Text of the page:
The Spanish Southwest from Plaza Books
By Michael Stillman
We have just received our first catalogue from Plaza Books, of Santa Rosa, California. This is List 15, or books about the Spanish Southwest. This covers the border states of California, Arizona, New Mexico, and Texas, as well as the country of Mexico. Of course, many of these titles predate, or pertain to times preceding those states becoming part of the U.S.A. In the second quarter of the 19th century, national upheaval turned much of these territories from Spanish colonies, to part of Mexico, to American territories, and eventually states. But, once upon a time, the Southwest belonged to Spain. Here are a few of the titles about this area that Plaza Books has to offer.
Items 6 and 7 are copies of the surveyor's report on the U.S.-Mexican boundary survey which took place after the Mexican War. In the treaty of Guadalupe Hidalgo, which ended the War, Mexico ceded its claims to the aforementioned states, as well as part of Utah and Colorado. President Taylor appointed New York bookseller (yes, bookseller) John Bartlett to conduct a survey. The results are in his Personal Narrative of Explorations and Incidents in Texas, New Mexico, California, Sonora, and Chihuahua, Connected with the United States and Mexican Boundary Commission, During the Years 1850, '51, '52 and '53. Ironically, most of the Commission's work would quickly become obsolete, as much of the border they surveyed was moved south a few years later with the Gadsden Purchase. Nevertheless, Bartlett leaves us with an outstanding picture of the area as it was shortly after it became a part of America. Then, he headed back east to become John Carter Brown's first librarian. Two versions of this book were published simultaneously in 1854. Item 6 is the version with the two volumes in one (nothing is missing in this version), and is priced at $2,350, while item 7 is the version in separate volumes, and is priced at $2,850.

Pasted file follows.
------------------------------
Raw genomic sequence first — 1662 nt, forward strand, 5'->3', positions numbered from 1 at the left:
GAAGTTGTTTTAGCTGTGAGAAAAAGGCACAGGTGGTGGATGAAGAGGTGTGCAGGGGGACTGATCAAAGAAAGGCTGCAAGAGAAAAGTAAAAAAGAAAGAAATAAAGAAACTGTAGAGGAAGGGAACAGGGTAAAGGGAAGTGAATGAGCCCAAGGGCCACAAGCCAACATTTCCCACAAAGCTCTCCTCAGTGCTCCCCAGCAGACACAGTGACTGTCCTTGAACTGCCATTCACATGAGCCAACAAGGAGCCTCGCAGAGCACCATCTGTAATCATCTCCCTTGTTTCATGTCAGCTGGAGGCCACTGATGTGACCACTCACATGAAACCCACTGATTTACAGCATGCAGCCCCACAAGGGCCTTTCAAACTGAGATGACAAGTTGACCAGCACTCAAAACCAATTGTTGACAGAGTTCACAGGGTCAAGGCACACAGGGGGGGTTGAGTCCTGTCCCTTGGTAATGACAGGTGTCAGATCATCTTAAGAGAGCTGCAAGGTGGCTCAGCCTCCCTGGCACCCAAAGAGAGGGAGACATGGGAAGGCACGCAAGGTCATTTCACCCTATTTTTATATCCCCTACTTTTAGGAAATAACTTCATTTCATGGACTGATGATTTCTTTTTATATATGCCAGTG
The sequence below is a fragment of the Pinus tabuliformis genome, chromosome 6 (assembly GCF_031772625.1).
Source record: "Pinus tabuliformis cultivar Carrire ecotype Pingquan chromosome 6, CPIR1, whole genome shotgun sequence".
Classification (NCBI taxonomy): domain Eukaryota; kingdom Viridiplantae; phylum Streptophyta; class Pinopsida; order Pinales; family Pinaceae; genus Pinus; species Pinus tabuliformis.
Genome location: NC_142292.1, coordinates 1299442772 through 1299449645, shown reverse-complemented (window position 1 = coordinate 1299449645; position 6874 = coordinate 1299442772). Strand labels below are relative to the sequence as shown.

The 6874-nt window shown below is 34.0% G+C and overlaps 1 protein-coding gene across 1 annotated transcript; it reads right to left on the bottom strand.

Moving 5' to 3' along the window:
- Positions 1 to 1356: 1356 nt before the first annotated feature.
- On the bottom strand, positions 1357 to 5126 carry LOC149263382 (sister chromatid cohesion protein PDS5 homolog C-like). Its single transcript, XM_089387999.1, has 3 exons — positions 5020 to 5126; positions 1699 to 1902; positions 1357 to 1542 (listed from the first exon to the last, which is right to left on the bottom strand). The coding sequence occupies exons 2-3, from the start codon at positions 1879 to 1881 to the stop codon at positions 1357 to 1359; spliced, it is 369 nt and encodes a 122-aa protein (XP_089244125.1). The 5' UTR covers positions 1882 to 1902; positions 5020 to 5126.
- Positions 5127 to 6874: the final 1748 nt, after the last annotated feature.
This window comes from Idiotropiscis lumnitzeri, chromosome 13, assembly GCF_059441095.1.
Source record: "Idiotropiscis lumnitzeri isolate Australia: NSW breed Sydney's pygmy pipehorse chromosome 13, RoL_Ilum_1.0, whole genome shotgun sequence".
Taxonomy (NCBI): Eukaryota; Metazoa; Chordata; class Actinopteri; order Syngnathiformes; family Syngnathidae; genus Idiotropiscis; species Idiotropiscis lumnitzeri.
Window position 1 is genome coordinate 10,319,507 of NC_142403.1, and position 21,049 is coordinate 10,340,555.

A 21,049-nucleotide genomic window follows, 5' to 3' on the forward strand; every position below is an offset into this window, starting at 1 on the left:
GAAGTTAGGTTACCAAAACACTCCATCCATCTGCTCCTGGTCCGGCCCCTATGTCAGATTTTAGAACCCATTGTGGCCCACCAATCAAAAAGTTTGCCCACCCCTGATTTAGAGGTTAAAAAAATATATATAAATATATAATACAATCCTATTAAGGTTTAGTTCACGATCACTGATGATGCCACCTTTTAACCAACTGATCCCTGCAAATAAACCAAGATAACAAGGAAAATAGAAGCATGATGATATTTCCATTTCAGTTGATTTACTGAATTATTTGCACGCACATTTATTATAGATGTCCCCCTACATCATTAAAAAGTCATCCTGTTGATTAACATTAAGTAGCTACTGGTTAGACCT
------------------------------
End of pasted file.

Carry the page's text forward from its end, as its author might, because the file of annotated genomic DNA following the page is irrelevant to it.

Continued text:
For those who collect the Mexican War, item 55 is a Message from the President of the United States to the Two Houses of Congress at the Commencement of the First Session of the Thirtieth Congress... This is the two-volume, 1847 senate edition (one of 2,000 copies) with data on that war. Included are 14 folding maps, some in color, along with reports from commanders and others, statistical records, and battle plans. It is an essential piece to this rather forgotten, but territorial important war that was the nation's last unifying event before it slid toward its devastating internal war. Ironically, the question of slavery and how it would relate to these new territories, converted this acquisition of new land into a divisive issue, one which would further push the nation toward civil war. $2,500.
A substantial portion of the U.S.-Mexican border (all of Texas) is formed by the Rio Grande. This great river flows from Colorado through the center of New Mexico, and then along the Texas-Mexico border. Most of it is through arid country where its water is as welcome as it is unusual. Item 40 is a 1954 first edition of the Pulitzer Prize for history winning Great River: the Rio Grande in North American History, by Paul Horgan. Volume 1 covers the earlier days, of pre-Columbian Indians and the Spanish, while volume 2 relates the period when the river was framed by the U.S. and Mexico. It is likely the best history of this area ever written. $55.